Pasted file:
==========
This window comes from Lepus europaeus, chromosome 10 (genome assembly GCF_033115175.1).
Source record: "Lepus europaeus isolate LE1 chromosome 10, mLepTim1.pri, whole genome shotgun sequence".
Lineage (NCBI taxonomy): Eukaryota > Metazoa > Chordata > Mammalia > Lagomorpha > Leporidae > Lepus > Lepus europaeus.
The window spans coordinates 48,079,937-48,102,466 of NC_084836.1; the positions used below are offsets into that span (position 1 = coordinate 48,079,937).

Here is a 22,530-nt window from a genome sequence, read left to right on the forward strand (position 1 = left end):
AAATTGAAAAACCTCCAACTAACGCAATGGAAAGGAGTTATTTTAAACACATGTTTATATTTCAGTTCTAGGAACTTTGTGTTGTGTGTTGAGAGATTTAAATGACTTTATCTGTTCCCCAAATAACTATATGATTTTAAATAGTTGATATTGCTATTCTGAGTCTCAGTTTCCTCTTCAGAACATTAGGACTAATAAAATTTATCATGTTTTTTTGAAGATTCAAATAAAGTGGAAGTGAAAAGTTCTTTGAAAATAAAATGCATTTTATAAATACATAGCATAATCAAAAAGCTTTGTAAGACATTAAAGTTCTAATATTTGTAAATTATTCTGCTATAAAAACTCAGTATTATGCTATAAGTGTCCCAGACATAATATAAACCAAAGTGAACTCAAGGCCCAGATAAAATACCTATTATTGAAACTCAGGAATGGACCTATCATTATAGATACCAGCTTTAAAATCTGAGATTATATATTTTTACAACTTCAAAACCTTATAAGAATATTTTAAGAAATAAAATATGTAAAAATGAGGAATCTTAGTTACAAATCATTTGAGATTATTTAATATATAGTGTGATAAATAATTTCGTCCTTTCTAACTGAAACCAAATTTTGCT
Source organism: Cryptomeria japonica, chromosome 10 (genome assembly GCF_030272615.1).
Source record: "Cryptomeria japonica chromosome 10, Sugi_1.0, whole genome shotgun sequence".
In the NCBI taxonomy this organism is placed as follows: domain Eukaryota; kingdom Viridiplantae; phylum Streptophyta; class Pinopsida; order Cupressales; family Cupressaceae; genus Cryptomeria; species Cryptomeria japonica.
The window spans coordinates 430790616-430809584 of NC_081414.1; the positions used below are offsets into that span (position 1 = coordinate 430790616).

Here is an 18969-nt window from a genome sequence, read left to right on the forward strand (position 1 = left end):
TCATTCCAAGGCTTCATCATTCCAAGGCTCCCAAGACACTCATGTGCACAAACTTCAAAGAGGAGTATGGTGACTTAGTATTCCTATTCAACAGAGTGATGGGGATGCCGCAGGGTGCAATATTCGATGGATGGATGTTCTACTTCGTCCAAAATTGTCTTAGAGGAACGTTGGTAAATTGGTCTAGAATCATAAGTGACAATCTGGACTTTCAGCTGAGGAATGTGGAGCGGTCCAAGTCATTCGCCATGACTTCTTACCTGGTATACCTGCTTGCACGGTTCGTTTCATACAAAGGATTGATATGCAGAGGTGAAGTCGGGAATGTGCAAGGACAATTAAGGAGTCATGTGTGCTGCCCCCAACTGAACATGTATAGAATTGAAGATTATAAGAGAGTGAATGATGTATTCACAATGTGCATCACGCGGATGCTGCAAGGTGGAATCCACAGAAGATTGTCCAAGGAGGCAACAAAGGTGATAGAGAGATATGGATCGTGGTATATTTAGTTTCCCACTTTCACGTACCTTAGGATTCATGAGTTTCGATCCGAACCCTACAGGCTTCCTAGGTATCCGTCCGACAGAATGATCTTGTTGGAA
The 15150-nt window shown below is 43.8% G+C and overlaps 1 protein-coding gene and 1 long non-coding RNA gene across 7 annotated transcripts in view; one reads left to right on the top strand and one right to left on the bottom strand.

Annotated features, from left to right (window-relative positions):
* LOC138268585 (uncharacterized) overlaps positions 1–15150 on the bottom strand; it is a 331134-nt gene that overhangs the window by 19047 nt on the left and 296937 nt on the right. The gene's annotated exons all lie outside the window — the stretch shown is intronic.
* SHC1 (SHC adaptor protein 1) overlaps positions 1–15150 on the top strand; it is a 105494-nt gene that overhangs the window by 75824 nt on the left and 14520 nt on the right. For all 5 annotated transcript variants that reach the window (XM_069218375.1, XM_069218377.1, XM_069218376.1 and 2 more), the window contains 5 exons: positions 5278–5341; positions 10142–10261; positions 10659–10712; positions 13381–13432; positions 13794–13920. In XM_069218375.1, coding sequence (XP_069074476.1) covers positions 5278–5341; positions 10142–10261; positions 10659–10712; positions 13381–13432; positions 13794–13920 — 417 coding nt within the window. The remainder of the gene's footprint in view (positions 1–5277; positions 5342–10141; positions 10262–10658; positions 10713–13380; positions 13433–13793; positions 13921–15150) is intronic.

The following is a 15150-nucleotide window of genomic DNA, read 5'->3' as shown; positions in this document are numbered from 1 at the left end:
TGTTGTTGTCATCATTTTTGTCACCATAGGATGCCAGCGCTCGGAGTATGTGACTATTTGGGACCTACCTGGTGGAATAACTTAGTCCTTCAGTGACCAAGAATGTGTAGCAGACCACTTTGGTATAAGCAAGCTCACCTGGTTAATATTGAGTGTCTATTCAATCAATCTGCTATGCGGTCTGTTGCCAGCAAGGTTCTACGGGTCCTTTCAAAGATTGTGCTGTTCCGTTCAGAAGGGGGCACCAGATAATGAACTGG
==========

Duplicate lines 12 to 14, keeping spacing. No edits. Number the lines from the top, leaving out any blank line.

TCATTCCAAGGCTTCATCATTCCAAGGCTCCCAAGACACTCATGTGCACAAACTTCAAAGAGGAGTATGGTGACTTAGTATTCCTATTCAACAGAGTGATGGGGATGCCGCAGGGTGCAATATTCGATGGATGGATGTTCTACTTCGTCCAAAATTGTCTTAGAGGAACGTTGGTAAATTGGTCTAGAATCATAAGTGACAATCTGGACTTTCAGCTGAGGAATGTGGAGCGGTCCAAGTCATTCGCCATGACTTCTTACCTGGTATACCTGCTTGCACGGTTCGTTTCATACAAAGGATTGATATGCAGAGGTGAAGTCGGGAATGTGCAAGGACAATTAAGGAGTCATGTGTGCTGCCCCCAACTGAACATGTATAGAATTGAAGATTATAAGAGAGTGAATGATGTATTCACAATGTGCATCACGCGGATGCTGCAAGGTGGAATCCACAGAAGATTGTCCAAGGAGGCAACAAAGGTGATAGAGAGATATGGATCGTGGTATATTTAGTTTCCCACTTTCACGTACCTTAGGATTCATGAGTTTCGATCCGAACCCTACAGGCTTCCTAGGTATCCGTCCGACAGAATGATCTTGTTGGAA
The 15150-nt window shown below is 43.8% G+C and overlaps 1 protein-coding gene and 1 long non-coding RNA gene across 7 annotated transcripts in view; one reads left to right on the top strand and one right to left on the bottom strand.

Annotated features, from left to right (window-relative positions):